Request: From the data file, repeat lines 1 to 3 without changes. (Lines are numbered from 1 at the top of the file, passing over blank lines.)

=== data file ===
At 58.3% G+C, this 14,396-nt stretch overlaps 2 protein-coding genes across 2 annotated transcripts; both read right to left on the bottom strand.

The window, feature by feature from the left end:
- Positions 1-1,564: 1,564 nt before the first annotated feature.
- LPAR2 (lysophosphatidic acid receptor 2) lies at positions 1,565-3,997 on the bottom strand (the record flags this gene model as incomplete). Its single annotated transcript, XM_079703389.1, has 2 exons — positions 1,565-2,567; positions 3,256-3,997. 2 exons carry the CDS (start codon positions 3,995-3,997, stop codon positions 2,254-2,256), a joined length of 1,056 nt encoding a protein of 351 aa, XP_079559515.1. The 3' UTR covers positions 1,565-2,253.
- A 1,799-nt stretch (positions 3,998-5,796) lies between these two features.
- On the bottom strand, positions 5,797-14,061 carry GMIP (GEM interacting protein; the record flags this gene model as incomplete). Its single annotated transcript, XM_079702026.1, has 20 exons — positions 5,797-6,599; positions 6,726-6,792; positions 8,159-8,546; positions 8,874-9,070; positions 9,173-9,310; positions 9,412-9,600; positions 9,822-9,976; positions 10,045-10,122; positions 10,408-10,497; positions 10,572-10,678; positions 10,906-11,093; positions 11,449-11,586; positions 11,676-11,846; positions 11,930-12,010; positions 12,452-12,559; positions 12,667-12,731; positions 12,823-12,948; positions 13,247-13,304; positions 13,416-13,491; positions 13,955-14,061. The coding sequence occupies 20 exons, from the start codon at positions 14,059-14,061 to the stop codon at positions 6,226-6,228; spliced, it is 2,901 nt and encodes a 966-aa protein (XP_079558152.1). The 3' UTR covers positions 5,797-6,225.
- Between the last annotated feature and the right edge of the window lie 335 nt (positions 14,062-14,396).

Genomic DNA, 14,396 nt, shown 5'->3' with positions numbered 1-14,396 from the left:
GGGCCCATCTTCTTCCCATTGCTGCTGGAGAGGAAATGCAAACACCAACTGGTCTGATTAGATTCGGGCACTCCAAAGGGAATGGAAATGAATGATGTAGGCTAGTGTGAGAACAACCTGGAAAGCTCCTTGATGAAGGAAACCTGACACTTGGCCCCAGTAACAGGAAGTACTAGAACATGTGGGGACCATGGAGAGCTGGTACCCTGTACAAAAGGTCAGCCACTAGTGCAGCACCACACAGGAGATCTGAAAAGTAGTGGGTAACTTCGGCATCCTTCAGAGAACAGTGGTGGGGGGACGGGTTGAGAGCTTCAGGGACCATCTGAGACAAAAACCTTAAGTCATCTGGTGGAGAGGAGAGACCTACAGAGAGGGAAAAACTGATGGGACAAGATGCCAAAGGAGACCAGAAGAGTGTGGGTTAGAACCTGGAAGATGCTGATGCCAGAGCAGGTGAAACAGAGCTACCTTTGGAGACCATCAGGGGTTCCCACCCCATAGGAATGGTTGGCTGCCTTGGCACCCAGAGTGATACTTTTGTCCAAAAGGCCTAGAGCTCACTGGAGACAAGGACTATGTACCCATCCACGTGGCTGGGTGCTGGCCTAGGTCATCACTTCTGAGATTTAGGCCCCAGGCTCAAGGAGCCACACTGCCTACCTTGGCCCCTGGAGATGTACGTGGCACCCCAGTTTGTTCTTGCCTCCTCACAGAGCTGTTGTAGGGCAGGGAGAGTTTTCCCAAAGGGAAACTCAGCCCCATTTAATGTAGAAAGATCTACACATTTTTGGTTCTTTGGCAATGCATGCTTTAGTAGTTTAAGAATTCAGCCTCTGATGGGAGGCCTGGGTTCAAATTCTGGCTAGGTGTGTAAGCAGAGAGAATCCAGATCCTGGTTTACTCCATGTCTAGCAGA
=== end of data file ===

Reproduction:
At 58.3% G+C, this 14,396-nt stretch overlaps 2 protein-coding genes across 2 annotated transcripts; both read right to left on the bottom strand.

The window, feature by feature from the left end:
- Positions 1-1,564: 1,564 nt before the first annotated feature.